We all have trials in our lives; no one can live without them. They may come as persecutions or health problems or problems with other people or losses that we experience or financial problems or work problems. The list can go on and on. So the question is not do we have trials and tribulations, but how do we react when they come into our lives? Some people get angry. Maybe they get angry with themselves for messing up. Maybe they get angry with others and perhaps respond with vengeance. Maybe they react by saying or doing things they should not say or do. Maybe they get depressed. Maybe they are filled with worry and anxiety. Many say “why me?” and feel sorry for themselves. Maybe they get so caught up in their trials that they become unfruitful for God. Maybe they blame God and seek another path in life. But few of us are happy for our trials and tribulations. They are painful and seemingly undesirable. Why should we want to go through them? Why should we be joyful in trials? Trials test our faith. James 1:2-4 “My brethren, count it all joy when you fall into various trials, knowing that the testing of your faith produces patience. But let patience have its perfect work, that you may be perfect and complete, lacking nothing.” A similar scripture is given in Romans 5:3-5 “And not only that, but we also glory in tribulations, knowing that tribulation produces perseverance; and perseverance, character; and character, hope. Now hope does not disappoint, because the love of God has been poured out in our hearts by the Holy Spirit who was given to us.”
We can rejoice in trials when we pass the test and remain faithful. We can also realize that God is working in us to develop the characteristics that He wants us to have. Without trials, we stay where we are and do not grow. Trials have the potential to change us into what He wants us to be. He wants us to be loving, patient, compassionate, gentle, unselfish, self-controlled, humble, etcetera – many characteristics that we don’t usually start off with. We can be joyful that God loves us and is making us into the image of His son (Romans 8:29); He wants us to be like Jesus. James 1:3 states that trials produce patience, meaning cheerful endurance. Giving up or rebelling against the trial is the wrong reaction. Accepting the trial and enduring it and learning from it is the proper response. Then the scripture states that patience causes us to be “perfect and complete, lacking nothing.” When the Holy Spirit works in our lives, we develop the characteristics that He desires. Galatians 5:22-23 “But the fruit of the Spirit is love, joy, peace, longsuffering, kindness, goodness, faithfulness, gentleness, self-control. Against such there is no law.” These characteristics do not develop overnight but are formed within us by the Spirit through trials and tribulations. If we let God, He will use trials to perfect, establish, strengthen and settle us. 1 Peter 5:10 “But may the God of all grace, who called us to His eternal glory by Christ Jesus, after you have suffered a while, perfect, establish, strengthen, and settle you.”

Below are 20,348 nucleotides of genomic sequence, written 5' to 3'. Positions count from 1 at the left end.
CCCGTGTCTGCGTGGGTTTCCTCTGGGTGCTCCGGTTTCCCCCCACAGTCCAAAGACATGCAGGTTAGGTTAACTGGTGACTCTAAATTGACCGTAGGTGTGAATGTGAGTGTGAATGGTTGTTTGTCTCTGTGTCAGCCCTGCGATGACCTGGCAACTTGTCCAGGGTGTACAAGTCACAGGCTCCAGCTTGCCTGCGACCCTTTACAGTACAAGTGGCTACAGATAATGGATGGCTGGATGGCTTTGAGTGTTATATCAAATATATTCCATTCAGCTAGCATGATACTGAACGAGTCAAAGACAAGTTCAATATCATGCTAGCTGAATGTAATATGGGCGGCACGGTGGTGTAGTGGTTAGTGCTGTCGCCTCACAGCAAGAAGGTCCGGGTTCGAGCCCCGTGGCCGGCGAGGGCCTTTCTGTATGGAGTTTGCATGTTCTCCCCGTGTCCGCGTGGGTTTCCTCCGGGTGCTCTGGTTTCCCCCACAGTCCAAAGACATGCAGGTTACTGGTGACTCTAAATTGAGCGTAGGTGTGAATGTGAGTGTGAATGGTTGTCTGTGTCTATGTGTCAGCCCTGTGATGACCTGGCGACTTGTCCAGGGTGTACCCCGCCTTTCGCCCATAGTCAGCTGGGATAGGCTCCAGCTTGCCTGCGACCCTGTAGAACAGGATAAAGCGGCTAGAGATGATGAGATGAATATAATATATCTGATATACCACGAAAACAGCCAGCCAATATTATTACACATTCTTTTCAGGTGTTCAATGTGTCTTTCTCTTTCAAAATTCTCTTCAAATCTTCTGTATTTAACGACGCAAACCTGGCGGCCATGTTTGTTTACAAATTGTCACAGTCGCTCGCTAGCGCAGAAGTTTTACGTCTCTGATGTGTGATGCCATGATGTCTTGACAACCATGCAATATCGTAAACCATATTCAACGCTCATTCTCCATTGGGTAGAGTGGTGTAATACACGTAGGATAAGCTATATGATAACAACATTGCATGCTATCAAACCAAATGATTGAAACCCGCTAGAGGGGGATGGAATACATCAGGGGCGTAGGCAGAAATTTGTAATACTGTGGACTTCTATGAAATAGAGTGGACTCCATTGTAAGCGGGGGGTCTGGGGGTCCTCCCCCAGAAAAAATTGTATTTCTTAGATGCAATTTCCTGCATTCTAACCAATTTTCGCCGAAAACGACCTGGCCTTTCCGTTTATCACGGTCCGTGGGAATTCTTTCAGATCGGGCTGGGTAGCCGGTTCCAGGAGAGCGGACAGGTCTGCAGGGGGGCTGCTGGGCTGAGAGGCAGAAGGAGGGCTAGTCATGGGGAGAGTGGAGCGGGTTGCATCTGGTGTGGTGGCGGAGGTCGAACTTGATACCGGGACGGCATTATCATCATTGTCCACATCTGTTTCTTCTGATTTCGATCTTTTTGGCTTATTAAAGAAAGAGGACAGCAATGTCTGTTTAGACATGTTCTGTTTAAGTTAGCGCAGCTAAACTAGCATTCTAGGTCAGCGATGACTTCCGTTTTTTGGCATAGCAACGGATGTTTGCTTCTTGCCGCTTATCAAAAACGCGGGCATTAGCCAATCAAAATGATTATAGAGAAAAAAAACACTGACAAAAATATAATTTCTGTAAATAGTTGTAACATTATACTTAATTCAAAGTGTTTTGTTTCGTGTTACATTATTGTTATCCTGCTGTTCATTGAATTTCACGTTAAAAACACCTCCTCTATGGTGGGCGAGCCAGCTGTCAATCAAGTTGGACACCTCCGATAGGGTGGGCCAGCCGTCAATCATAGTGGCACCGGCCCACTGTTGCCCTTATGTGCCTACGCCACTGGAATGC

God wants us to trust in Him and depend upon Him rather than depend upon on our strength. The apostle Paul experienced a “thorn in the flesh”. He pleaded with the Lord three times to have it taken away. 2 Corinthians 12:9-10 “And He said to me, ‘My grace is sufficient for you, for My strength is made perfect in weakness.’ Therefore most gladly I will rather boast in my infirmities, that the power of Christ may rest upon me. Therefore I take pleasure in infirmities, in reproaches, in needs, in persecutions, in distresses, for Christ’s sake. For when I am weak, then I am strong.” The apostle took pleasure in his weakness and tribulations because then he depended upon the strength of God rather than his own strength and abilities. Philippians 4:13 “I can do all things through Christ who strengthens me.” God wants our trust and dependence to be in Him and Jesus Christ and not in ourselves.
The proper attitude is described in 2 Corinthians 4:16-17 “Therefore we do not lose heart. Even though our outward man is perishing, yet the inward man is being renewed day by day. For our light affliction, which is but for a moment, is working for us a far more exceeding and eternal weight of glory.” When we put things in proper perspective, our afflictions are light and momentary. When we go to be with Jesus, it will be eternal and glorious. Since we have thoughts and actions that need to change; we can see ourselves being purified like the Levites. Malachi 3:2-3 “But who can endure the day of His coming? And who can stand when He appears? For He is like a refiner’s fire and like launderers’ soap. He will sit as a refiner and a purifier of silver; He will purify the sons of Levi, and purge them as gold and silver, that they may offer to the Lord an offering in righteousness.” God wants us to be like Himself and His son, Jesus Christ.
It comes down to a matter of faith. Do we believe that God is in control or not? Do we believe that He allows the trials and tribulations to come into our lives? Do we accept His dealings with us as good and therefore refrain from disputing or resisting? Do all things work together for our good? This is what we are told in Romans 8:28 “And we know that all things work together for good to those who love God, to those who are the called according to His purpose.”
I must confess that I am still learning this lesson. There are times in my life when I get upset or react improperly to trials and tribulations. Together, let us learn this lesson and encourage each other. It requires strong faith that God is using our trials to develop our trust in Him and to make us more like Him. Let us keep our faith and rejoice that we can trust Him through our trials.